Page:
Recent reports indicates that we are in the era when there are tectonic shifts in the global economy. The emerging economies have become the new centres of economic growth. Our regions are destined to become global economic power centres. BRICS in particular is in forefront of the leading economies of the future. We should therefore take advantage of BRICS membership and do more business with each others
On bilateral front, while our total trade has been growing significantly for the past decade, we have seen India benefiting more than South Africa. I am saying this because South Africa’s export basket is dominated by commodities/raw materials whiles imports from India are dominated by value added products. This type of trading relationship cannot be sustainable in the long run.
According to our statistics total trade grew from R80.9 billion (USD $7.7billion) in 2013 to R90.3 billion at end of 2014. Out of this South Africa exported R40.9 billion (USD $3.9billion) and imported R49.4billion (USD $4.7billion) goods from India during 2014. Products mainly exported were coal, gold, iron and steel, inorganic chemicals and ores. Whiles imported products were mainly of petroleum products, motor vehicles and pharmaceutical products. We are concern about composition of our exports to India and need to address it soon.
On the investment side
I am pleased to see that investment between the two countries is growing though the level is still very low given the size of the Indian market. Between January 2003 and June 2014 a total of 70 FDI projects from India were recorded in South Africa. These projects represents a total capital investment of around R34.5 billion (USD $3.29billion) which is an average investment of R491.97million (USD $46.86) per project. Significance numbers of jobs around 9,184 jobs were created. We are looking to increase this number.
From South Africa’s side, between January 2003 and January 2014 a total of 18 FDI projects to India were recorded. These projects represent a total capital investment of R4 billion (USD380million) which is an average investment of R222.07 million (USD$21 million) per project. During the period, significant number of jobs was also created in India.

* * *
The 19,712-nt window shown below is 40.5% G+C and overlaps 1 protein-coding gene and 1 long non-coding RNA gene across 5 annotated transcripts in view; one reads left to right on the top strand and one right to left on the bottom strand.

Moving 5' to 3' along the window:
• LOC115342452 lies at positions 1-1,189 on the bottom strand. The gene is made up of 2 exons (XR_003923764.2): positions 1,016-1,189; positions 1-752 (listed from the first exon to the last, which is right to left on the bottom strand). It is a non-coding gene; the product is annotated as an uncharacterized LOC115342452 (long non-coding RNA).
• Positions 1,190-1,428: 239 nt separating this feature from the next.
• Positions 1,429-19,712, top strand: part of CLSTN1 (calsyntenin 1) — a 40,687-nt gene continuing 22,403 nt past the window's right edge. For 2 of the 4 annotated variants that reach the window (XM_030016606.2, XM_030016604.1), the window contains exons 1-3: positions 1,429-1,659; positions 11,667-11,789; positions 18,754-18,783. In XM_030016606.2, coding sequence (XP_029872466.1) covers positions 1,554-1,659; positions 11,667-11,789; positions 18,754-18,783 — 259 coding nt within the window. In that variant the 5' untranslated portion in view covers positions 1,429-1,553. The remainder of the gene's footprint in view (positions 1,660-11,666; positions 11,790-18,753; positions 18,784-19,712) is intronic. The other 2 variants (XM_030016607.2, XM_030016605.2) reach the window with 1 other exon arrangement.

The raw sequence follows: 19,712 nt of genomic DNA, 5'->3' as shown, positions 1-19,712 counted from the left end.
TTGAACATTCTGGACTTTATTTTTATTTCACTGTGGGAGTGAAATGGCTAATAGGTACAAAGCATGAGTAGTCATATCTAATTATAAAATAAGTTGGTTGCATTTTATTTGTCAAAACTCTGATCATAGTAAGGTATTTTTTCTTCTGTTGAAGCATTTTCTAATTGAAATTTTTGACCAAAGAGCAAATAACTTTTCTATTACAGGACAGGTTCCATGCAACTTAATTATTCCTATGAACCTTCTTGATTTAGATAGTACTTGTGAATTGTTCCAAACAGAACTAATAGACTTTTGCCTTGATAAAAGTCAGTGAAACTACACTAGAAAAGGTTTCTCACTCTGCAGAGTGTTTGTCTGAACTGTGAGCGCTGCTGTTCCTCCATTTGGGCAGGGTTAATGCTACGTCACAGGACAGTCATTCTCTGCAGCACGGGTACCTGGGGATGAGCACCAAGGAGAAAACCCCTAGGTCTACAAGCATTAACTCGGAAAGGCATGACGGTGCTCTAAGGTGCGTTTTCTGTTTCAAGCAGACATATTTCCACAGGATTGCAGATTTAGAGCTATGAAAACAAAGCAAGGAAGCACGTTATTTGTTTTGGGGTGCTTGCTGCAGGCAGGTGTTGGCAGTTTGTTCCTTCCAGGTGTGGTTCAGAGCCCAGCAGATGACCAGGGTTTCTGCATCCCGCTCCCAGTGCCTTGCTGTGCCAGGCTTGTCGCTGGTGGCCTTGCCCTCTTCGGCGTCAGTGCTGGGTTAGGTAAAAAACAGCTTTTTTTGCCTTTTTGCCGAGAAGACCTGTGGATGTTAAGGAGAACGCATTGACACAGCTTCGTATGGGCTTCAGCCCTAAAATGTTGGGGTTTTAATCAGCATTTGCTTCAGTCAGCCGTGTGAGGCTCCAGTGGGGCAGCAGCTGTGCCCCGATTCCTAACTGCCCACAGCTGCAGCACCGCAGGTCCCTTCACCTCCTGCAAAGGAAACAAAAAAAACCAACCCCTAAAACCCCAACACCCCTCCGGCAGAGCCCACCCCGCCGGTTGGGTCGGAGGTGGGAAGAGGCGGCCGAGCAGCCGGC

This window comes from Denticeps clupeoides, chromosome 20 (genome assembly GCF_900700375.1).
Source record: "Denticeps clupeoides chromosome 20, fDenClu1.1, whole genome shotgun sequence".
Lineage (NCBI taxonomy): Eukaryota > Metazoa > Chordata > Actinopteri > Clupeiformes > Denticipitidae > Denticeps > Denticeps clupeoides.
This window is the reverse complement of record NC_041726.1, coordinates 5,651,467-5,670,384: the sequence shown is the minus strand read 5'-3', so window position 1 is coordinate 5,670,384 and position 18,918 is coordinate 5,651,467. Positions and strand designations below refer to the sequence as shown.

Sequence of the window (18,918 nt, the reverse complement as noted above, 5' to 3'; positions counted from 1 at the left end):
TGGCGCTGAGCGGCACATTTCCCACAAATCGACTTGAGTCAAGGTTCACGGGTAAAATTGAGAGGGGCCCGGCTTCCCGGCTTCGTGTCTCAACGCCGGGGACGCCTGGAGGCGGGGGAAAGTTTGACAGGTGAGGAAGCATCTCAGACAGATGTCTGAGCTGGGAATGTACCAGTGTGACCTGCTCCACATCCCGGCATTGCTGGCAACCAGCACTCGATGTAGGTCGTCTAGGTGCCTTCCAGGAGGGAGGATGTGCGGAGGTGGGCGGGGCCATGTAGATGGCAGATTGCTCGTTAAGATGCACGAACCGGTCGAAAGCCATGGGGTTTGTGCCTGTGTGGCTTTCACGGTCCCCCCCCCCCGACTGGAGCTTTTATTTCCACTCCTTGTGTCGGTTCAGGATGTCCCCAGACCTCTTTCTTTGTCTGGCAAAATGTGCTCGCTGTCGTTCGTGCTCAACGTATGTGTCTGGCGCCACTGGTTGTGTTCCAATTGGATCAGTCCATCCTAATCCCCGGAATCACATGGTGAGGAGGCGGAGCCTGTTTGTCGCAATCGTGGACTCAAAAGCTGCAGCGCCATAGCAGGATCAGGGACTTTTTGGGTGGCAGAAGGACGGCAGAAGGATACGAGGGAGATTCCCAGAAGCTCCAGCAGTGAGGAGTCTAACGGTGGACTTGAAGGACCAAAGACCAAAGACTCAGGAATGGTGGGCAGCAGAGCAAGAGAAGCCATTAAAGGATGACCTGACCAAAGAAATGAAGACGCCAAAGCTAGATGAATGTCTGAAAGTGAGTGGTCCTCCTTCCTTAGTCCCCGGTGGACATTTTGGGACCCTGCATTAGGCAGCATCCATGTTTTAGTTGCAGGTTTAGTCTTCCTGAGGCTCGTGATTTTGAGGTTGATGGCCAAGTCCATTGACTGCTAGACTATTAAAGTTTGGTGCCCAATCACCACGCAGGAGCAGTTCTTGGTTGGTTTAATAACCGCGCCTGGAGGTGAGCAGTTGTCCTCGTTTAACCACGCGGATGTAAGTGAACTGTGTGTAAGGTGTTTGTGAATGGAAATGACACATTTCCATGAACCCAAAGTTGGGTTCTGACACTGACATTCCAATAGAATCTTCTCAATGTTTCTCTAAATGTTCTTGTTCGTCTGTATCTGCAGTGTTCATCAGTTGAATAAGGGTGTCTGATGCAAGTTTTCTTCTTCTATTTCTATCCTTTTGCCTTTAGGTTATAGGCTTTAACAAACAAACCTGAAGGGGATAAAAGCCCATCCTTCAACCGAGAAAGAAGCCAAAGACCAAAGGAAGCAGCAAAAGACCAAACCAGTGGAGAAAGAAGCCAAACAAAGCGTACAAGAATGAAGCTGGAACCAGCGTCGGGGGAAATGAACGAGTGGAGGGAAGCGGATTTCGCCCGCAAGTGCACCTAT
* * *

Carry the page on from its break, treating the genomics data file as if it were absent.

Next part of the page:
Clearly, the figures above indicate that investment is growing between the two countries but a very slow pace. However, there is scope to do more to increase the investments hence we are back again in India because we acknowledge the importance of this market for South Africa. India remains key trading partner for South Africa during this challenging time. Thanks to our excellent political relations.
Captains of industry,
As I indicated earlier, from our statistics, clearly trade between the South Africa and India is not mutually beneficial. In this regard, I am appealing to you to encourage your members to consider importing value added goods from South Africa.
It is for this reason that today I brought a delegation comprising of twenty nine (29) South African companies to India to show case their value added products. These companies are in the following sectors namely:
They are here to do business with Indian companies in various ways, be it selling their products, looking for partners or joint venture for their projects. I wish you all the best for your B2B meetings this afternoon.
The presentation on trade and investment opportunities in South Africa will be made after speeches and hope that Indian businesses can take advantage of.
In conclusion, Ladies and Gentlemen, I wish this Seminar a tremendous success and good luck on B2B meetings. Later tonight I will be hosting a gala dinner and will be looking forward to see you there and listen to feedback on your engagements.
I THANK YOU